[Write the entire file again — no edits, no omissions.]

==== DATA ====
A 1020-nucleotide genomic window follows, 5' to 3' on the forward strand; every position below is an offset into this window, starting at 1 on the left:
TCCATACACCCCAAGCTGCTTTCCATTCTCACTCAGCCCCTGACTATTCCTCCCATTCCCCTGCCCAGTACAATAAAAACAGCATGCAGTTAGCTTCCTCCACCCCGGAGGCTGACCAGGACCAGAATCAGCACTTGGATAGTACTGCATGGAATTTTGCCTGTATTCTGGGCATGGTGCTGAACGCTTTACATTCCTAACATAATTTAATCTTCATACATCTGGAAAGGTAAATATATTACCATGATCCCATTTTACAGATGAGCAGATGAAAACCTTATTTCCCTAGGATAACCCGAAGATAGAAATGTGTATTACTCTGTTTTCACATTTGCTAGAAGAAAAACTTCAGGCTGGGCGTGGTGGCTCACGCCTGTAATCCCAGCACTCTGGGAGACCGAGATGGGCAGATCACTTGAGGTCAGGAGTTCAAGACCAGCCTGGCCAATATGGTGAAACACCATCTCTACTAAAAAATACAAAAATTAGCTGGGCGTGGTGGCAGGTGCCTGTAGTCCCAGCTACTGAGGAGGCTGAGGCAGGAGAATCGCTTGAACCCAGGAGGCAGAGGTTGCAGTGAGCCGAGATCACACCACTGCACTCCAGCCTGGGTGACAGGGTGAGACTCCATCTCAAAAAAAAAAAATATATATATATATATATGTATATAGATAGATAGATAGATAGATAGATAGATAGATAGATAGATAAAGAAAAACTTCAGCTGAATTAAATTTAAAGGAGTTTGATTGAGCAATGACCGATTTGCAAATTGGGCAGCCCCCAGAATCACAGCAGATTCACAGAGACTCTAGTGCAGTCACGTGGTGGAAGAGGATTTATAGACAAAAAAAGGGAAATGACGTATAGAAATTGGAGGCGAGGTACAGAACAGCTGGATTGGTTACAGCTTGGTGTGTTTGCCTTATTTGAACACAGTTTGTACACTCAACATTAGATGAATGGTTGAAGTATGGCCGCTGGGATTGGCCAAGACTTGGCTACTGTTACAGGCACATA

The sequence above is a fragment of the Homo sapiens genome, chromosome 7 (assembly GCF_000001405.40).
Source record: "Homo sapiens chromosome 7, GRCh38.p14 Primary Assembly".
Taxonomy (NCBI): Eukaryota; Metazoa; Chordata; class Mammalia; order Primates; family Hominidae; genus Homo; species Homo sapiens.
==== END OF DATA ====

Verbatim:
A 1020-nucleotide genomic window follows, 5' to 3' on the forward strand; every position below is an offset into this window, starting at 1 on the left:
TCCATACACCCCAAGCTGCTTTCCATTCTCACTCAGCCCCTGACTATTCCTCCCATTCCCCTGCCCAGTACAATAAAAACAGCATGCAGTTAGCTTCCTCCACCCCGGAGGCTGACCAGGACCAGAATCAGCACTTGGATAGTACTGCATGGAATTTTGCCTGTATTCTGGGCATGGTGCTGAACGCTTTACATTCCTAACATAATTTAATCTTCATACATCTGGAAAGGTAAATATATTACCATGATCCCATTTTACAGATGAGCAGATGAAAACCTTATTTCCCTAGGATAACCCGAAGATAGAAATGTGTATTACTCTGTTTTCACATTTGCTAGAAGAAAAACTTCAGGCTGGGCGTGGTGGCTCACGCCTGTAATCCCAGCACTCTGGGAGACCGAGATGGGCAGATCACTTGAGGTCAGGAGTTCAAGACCAGCCTGGCCAATATGGTGAAACACCATCTCTACTAAAAAATACAAAAATTAGCTGGGCGTGGTGGCAGGTGCCTGTAGTCCCAGCTACTGAGGAGGCTGAGGCAGGAGAATCGCTTGAACCCAGGAGGCAGAGGTTGCAGTGAGCCGAGATCACACCACTGCACTCCAGCCTGGGTGACAGGGTGAGACTCCATCTCAAAAAAAAAAAATATATATATATATATATGTATATAGATAGATAGATAGATAGATAGATAGATAGATAGATAGATAAAGAAAAACTTCAGCTGAATTAAATTTAAAGGAGTTTGATTGAGCAATGACCGATTTGCAAATTGGGCAGCCCCCAGAATCACAGCAGATTCACAGAGACTCTAGTGCAGTCACGTGGTGGAAGAGGATTTATAGACAAAAAAAGGGAAATGACGTATAGAAATTGGAGGCGAGGTACAGAACAGCTGGATTGGTTACAGCTTGGTGTGTTTGCCTTATTTGAACACAGTTTGTACACTCAACATTAGATGAATGGTTGAAGTATGGCCGCTGGGATTGGCCAAGACTTGGCTACTGTTACAGGCACATA

The sequence above is a fragment of the Homo sapiens genome, chromosome 7 (assembly GCF_000001405.40).
Source record: "Homo sapiens chromosome 7, GRCh38.p14 Primary Assembly".
Taxonomy (NCBI): Eukaryota; Metazoa; Chordata; class Mammalia; order Primates; family Hominidae; genus Homo; species Homo sapiens.